close
تبلیغات در اینترنت

پشتیبانی

ASCII data
loading...

free grads

ASCII or Text Data and grads   Input ASCII data grads does not directly handle data in ASCII format -- there is no such thing as 'dtype ascii'. ASCII data must be converted to into one of the binary data formats that are handled by grads. There are many ways to do this with a variety of programming/scripting languages and tools. Below is a very simple example of how you could do it using a grads script. Suppose you have an ascii file that contains a column of 100 numbers:   18864 20844…

ASCII data

admin بازدید : 231 چهارشنبه 10 دي 1393 نظرات ()

ASCII or Text Data and grads

 

Input ASCII data

grads does not directly handle data in ASCII format -- there is no such thing as 'dtype ascii'. ASCII data must be converted to into one of the binary data formats that are handled by grads. There are many ways to do this with a variety of programming/scripting languages and tools. Below is a very simple example of how you could do it using a grads script.

Suppose you have an ascii file that contains a column of 100 numbers:  

18864
20844
27388
24124 36884
...
39836

Here is a how you would convert that to a binary file using grads. You must have a file open for this to work, any file will do.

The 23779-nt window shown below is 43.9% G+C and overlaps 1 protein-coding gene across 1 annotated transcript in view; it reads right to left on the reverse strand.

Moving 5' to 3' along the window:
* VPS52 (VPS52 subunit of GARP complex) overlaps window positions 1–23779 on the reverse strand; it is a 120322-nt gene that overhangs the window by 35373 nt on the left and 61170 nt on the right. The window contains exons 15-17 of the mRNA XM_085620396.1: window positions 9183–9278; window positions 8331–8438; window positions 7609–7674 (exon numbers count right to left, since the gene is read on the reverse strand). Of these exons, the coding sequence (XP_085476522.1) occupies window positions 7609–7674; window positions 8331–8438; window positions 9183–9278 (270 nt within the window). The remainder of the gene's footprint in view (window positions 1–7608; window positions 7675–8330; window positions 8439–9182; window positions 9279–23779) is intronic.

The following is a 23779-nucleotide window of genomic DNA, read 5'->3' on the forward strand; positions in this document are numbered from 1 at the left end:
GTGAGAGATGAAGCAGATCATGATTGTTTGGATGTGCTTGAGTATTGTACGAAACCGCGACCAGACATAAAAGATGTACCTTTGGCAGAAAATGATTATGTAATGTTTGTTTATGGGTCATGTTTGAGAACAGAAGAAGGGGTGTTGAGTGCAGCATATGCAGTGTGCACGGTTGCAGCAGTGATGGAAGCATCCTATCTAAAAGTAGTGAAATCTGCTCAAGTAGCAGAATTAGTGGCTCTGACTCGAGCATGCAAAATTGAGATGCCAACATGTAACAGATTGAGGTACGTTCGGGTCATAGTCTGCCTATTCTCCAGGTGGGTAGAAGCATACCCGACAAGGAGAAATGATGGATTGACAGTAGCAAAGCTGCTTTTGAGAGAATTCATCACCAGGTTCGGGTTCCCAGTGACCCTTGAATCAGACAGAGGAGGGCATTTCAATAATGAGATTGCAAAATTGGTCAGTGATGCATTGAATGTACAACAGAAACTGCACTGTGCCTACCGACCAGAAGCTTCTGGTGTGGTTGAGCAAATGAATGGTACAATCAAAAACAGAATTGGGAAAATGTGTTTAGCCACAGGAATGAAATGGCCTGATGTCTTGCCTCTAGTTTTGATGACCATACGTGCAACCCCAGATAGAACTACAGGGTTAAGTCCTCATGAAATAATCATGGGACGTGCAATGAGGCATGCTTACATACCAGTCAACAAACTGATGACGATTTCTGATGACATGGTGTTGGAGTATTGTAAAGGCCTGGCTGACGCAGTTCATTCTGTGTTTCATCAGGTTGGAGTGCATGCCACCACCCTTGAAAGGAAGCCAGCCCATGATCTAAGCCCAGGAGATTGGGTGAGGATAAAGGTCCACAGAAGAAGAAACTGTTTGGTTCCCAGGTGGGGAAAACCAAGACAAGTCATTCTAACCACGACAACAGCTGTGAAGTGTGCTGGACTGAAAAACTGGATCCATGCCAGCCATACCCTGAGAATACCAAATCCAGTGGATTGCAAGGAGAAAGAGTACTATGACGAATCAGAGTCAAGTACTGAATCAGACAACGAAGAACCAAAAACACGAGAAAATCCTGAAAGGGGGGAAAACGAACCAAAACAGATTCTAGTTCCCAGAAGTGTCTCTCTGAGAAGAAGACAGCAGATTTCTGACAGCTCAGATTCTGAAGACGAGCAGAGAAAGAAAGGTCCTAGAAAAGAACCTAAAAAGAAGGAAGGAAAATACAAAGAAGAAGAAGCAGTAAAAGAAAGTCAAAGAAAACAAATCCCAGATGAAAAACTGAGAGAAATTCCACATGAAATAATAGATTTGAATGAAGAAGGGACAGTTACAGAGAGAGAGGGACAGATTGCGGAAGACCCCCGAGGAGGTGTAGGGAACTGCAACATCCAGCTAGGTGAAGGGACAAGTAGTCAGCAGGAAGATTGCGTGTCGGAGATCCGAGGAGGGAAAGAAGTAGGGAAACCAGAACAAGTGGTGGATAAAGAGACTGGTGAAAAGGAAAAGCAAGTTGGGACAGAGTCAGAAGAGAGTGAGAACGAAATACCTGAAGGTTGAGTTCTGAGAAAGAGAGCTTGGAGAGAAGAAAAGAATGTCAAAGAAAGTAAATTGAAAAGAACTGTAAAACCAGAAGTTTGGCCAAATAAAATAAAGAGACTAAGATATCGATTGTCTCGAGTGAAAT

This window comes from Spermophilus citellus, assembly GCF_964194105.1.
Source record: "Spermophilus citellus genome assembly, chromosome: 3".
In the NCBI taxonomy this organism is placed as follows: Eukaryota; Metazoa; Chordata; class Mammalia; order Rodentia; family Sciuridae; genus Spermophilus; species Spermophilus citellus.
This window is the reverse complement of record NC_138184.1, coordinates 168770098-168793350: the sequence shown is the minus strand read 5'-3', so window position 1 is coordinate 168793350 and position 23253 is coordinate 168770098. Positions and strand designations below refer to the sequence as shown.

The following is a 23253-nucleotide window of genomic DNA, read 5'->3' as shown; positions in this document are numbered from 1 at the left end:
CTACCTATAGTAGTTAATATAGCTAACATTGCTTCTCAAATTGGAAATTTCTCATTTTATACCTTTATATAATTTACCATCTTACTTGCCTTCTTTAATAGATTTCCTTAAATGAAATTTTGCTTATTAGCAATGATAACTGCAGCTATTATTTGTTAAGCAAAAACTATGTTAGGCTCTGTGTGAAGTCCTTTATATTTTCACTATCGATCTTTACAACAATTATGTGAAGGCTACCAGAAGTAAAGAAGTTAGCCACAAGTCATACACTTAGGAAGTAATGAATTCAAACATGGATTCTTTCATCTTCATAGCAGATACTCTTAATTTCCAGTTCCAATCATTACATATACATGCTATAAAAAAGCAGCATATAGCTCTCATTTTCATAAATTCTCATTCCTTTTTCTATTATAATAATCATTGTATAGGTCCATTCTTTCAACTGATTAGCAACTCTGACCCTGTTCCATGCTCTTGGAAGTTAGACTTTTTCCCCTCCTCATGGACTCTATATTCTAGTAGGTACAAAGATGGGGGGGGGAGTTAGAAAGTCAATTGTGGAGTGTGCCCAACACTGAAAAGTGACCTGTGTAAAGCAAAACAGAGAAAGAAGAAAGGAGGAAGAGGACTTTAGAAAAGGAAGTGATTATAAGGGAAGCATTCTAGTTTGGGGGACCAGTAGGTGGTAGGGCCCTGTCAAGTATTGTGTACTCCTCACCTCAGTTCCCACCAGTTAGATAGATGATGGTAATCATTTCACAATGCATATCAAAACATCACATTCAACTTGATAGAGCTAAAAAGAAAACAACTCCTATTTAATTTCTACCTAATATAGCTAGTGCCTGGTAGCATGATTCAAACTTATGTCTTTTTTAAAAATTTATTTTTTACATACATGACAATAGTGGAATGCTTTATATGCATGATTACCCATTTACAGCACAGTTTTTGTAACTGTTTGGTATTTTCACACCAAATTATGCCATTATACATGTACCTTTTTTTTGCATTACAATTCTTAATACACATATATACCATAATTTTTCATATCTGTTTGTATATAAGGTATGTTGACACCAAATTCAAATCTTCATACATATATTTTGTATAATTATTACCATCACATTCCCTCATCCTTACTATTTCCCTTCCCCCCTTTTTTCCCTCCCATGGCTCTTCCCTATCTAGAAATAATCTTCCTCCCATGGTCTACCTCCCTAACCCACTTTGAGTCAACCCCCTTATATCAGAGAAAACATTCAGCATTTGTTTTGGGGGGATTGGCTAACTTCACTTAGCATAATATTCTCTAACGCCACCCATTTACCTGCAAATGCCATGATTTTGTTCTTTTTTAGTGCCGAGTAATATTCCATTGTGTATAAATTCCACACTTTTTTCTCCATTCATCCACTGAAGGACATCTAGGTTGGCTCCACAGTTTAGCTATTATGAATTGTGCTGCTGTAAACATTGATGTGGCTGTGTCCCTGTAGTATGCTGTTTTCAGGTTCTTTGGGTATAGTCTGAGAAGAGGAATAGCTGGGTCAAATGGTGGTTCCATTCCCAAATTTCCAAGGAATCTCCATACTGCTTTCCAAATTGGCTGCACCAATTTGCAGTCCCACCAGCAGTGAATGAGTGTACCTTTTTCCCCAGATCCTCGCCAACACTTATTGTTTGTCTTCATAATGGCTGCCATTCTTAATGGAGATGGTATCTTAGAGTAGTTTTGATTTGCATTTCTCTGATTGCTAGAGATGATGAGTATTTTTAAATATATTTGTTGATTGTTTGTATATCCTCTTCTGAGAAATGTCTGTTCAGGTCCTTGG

'open dummy.ctl'
file = 'my_ascii_file.txt'
datafile = 'my_binary_file.dat'
'set gxout fwrite'
'!/bin/rm -f 'datafile
'set fwrite -ap 'datafile while (1)
line2 = sublin(res,2)
res = read(file) line1 = sublin(res,1)
val = subwrd(line2,1)
rc1 = subwrd(line1,1) if (rc1); break; endif 'd 'val
'disable fwrite'
endwhile
rc = close(file)
The descriptor file would look like this, assuming you wanted to map your data into the X dimension:

dset ^my_binary_file.dat
title Sample of ASCII data converted to binary
undef -9.99e8 xdef 100 linear 1 1
tdef 1 linear 01jan0001 1dy
ydef 1 linear 1 1 zdef 1 linear 1 1 vars 1
endvars
a 0 99 ascii variable

Output Gridded Data in ASCII Format

1. GrADS can create ascii output for any display with the 'set gxout print' option. The formatting of the output is controlled with the 'set prnopts' command. The output is printed to the command window, but it is also stored in the internal variable 'result' inside a script, where it can be easily output to a file. Below is a simple script example to write formatted ascii output to a file. Note that the choice of writing 72 numbers per line is based on the X dimension of the grid being displayed.

'open /data/grib/model/model.ctl'
'set x 1 72'
'set gxout print'
outfile = 'my_ascii_file.txt'
rc = write(outfile,result)
'set prnopts %7.3f 72 1'
'd ts'

The beginning of the file my_ascii_file.txt looks like this:

Printing Grid -- 3312 Values -- Undef = -9.99e+08
258.493 258.493 258.493 258.493 258.493 258.493 258.493 258.493 258.493 258.493 258.493 <etc.>